JOSH SILBERSTEIN: Well, I think Thrasio is a well-known name in the business environment. I think third party sellers know and trust us. I think that, you know, there are a lot of people who are part of the Amazon ecosystem understand that working with Thrasio means working with a company that will keep its word and do what it says it's going to do.

You know, from a consumer point of view, Amazon has some nuance to it. It's actually very difficult to change the brand name on an Amazon brand without resetting a lot of its SEO aspects. You really can't just kind of rename something Thrasio.

Having said that, we expect to be able to begin to introduce Thrasio as a consumer brand over the course of the next year and hope that it will come to a point where we achieve that kind of recognition. I mean, we're already at a point where one household out of 10 in the United States has a Thrasio product. They just may not know it.

AKIKO FUJITA: Yeah, I mean, building on that question, you've acquired, what, more than 100 companies that you started over the last few years. How does this fresh capital raise allow you to be a bit more aggressive on that front? And what are the potential targets you're looking at?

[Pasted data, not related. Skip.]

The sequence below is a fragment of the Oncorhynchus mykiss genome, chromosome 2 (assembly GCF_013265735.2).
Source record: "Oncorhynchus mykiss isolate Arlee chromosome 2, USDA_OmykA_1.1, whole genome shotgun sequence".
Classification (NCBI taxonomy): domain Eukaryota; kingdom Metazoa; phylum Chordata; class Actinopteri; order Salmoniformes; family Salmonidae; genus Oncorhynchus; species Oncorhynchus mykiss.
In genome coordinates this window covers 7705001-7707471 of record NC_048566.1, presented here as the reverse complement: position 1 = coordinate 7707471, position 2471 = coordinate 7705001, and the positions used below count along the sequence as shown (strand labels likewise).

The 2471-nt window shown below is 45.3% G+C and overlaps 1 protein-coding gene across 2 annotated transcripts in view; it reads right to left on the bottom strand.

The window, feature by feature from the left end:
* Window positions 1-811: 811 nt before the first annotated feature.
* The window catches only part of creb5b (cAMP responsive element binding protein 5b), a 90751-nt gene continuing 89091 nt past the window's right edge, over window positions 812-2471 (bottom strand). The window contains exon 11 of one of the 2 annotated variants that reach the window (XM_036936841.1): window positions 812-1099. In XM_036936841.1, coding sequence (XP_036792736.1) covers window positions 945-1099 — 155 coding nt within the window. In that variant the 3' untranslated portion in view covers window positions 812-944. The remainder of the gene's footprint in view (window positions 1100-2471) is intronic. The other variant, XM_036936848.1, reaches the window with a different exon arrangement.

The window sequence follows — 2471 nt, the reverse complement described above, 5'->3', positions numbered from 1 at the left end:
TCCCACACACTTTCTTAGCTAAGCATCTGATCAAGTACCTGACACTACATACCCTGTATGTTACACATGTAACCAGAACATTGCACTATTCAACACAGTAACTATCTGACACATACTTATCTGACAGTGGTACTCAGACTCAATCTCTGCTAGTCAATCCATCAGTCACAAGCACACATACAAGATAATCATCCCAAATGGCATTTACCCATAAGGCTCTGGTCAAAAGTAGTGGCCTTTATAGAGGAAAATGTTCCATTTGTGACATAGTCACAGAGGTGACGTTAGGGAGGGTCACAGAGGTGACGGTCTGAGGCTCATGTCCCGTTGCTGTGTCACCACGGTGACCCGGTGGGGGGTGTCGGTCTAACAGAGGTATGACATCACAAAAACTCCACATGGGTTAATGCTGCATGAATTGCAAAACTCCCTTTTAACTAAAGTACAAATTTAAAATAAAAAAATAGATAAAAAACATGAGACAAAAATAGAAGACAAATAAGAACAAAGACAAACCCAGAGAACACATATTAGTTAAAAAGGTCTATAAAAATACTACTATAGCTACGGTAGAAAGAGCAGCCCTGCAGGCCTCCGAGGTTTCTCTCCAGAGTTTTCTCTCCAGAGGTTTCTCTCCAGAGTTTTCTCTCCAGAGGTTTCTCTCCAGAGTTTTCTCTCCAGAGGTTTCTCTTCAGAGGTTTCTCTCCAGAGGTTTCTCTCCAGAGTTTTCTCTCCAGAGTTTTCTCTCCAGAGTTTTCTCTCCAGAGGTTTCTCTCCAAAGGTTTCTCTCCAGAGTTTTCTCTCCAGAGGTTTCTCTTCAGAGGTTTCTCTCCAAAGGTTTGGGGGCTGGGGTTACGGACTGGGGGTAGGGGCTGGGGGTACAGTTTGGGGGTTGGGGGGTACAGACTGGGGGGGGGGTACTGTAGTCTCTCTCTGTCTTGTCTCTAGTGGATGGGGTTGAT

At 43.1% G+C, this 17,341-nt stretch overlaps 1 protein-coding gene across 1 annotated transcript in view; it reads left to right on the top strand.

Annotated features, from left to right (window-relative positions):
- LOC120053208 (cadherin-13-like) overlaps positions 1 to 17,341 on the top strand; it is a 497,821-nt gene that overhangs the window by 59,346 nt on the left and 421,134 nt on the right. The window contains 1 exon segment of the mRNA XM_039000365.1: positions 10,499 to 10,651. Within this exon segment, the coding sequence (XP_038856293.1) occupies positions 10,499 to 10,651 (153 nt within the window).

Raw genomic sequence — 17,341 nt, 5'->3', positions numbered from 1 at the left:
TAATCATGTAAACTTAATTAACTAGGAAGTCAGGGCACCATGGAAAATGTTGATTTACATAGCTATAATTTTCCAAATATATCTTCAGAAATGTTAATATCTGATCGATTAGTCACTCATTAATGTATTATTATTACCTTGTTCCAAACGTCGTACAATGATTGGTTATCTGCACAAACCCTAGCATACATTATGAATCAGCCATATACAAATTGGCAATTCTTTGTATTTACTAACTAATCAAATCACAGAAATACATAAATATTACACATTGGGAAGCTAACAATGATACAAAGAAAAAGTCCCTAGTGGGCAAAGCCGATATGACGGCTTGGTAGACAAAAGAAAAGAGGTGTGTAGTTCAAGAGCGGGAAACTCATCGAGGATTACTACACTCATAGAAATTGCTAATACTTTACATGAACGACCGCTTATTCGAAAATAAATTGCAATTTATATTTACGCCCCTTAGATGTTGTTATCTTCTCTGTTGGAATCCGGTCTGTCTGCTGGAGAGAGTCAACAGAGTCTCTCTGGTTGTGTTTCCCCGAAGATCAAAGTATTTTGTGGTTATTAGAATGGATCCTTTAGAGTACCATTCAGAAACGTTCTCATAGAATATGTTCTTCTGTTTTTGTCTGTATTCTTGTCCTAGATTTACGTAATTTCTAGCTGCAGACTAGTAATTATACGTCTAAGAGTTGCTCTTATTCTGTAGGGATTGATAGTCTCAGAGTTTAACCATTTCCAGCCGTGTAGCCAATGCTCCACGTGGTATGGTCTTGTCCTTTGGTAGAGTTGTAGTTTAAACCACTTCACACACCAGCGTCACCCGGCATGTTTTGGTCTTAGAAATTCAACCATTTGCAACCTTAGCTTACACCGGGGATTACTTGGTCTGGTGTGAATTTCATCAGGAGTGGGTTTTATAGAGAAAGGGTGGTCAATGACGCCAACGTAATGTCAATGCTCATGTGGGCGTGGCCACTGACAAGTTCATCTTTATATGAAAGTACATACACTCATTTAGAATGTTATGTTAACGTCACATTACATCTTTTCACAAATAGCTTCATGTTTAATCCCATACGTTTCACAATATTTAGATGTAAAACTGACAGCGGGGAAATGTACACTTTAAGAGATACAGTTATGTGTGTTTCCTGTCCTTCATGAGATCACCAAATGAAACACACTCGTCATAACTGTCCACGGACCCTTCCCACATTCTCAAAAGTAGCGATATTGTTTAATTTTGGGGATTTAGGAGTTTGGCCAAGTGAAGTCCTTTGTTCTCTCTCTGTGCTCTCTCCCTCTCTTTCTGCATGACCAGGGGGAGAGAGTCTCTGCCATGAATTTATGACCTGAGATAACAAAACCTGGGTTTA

JOSH SILBERSTEIN: I mean, we've always looked at businesses that had anywhere from a million to $10 million in revenue as sort of our sweet spot. And as we've evolved, you know, gotten more comfortable with buying businesses that are in the $20 and $30 million range. And none of that's changed. We still are thrilled to buy a great business with a million dollars of revenue or $15 million.

But we now are also in a position to buy a business with $200 million of revenue or $400 million of revenue. And I think ultimately, our vision is not-- it's not tactical. It's not about buying businesses. We're expecting to change the fundamental nature of how the consumer products industry works. And that means that we're migrating from where we started to something bigger. But ultimately, what we need to do is to actually think about how the assets we've built get reformed into, essentially, a kind of omnichannel retailer that people have started to imagine, but nobody's really brought to fruition.

AKIKO FUJITA: What is a rapidly shifting space. Certainly hope to have you back on the show again to talk about your progress there. Josh Silberstein, the co-CEO of Thrasio, and our thanks to Dan Roberts as well for joining in on the conversation.